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The Mythology of Networks (and Other Lessons from the Commercial Internet)
Tullock Lecture presenting Big Ideas About Information 2011. Shane Greenstein, Elinor and H. Wendell Hobbs Professor of Management and Strategy at the Kellogg School of Management, Northwestern University.
Advanced data networks arose under government sponsorship in the 1970s and 1980s; they were commercialized in the 1990s. As the “network of networks” has evolved, it has touched a wide range of economic activities and revolutionized large areas of social life. Which economic metaphors contribute to understanding — or confusion — as to how the Internet grew to its present size, structure, and importance?
Six myths about the Internet frame the presentation. It will explain why the US government funded the R&D that led to the Internet, why the Internet was neither cheap nor easy to invent, and why government funding had consequences for the direction of commercial innovation. The presentation also will discuss why common claims for more innovation in open networks are not true in general but were in this historical instance, why the commercial Internet did not resemble a highway (and still does not), and why the Internet has not led to the death of distance. Overall, the presentation illustrates several useful government-sponsored arrangements for encouraging innovation. It also illustrates a potential drawback to government sponsorship – in this instance, truncation of exploratory activity. Lastly, it also aims to illustrate the power of market experimentation to foster new directions of innovative activity.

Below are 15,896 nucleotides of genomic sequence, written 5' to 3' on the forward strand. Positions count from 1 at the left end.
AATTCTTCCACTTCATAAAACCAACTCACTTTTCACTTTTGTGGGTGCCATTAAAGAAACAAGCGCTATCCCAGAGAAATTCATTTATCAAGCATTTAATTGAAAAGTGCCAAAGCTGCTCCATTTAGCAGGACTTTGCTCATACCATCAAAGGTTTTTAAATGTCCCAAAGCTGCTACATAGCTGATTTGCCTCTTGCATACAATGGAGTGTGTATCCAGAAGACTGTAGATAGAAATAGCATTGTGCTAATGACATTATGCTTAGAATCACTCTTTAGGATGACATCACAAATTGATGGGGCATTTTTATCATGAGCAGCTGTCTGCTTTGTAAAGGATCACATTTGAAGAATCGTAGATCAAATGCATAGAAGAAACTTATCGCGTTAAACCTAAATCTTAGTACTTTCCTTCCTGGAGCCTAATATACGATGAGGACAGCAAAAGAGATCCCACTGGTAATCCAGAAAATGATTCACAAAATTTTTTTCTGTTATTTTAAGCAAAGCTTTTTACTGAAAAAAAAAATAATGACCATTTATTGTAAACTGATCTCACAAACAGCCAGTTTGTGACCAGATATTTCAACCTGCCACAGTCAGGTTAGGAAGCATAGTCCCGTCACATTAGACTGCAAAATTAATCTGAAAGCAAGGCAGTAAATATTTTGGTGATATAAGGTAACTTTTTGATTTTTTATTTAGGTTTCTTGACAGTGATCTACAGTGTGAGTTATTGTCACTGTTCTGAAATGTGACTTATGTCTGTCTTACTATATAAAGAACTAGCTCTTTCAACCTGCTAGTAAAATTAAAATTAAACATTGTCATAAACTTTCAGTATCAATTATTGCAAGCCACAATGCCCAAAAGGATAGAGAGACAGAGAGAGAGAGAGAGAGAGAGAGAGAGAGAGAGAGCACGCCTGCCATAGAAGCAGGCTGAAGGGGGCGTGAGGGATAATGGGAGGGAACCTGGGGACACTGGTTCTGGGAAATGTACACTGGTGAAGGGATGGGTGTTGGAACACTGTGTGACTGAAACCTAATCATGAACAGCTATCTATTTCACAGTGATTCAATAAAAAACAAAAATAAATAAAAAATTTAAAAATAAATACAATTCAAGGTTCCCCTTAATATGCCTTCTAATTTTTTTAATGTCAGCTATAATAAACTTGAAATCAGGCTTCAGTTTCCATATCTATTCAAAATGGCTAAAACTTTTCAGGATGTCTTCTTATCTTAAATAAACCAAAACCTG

Listen to the Lecture [50:06:87] [ShaneGreenstein_MythologyofNetworks_040711.mp3]
Download Presentation Slides [74 pages] [ShaneGreenstein.MythologyofNetworks.Slides.pdf]
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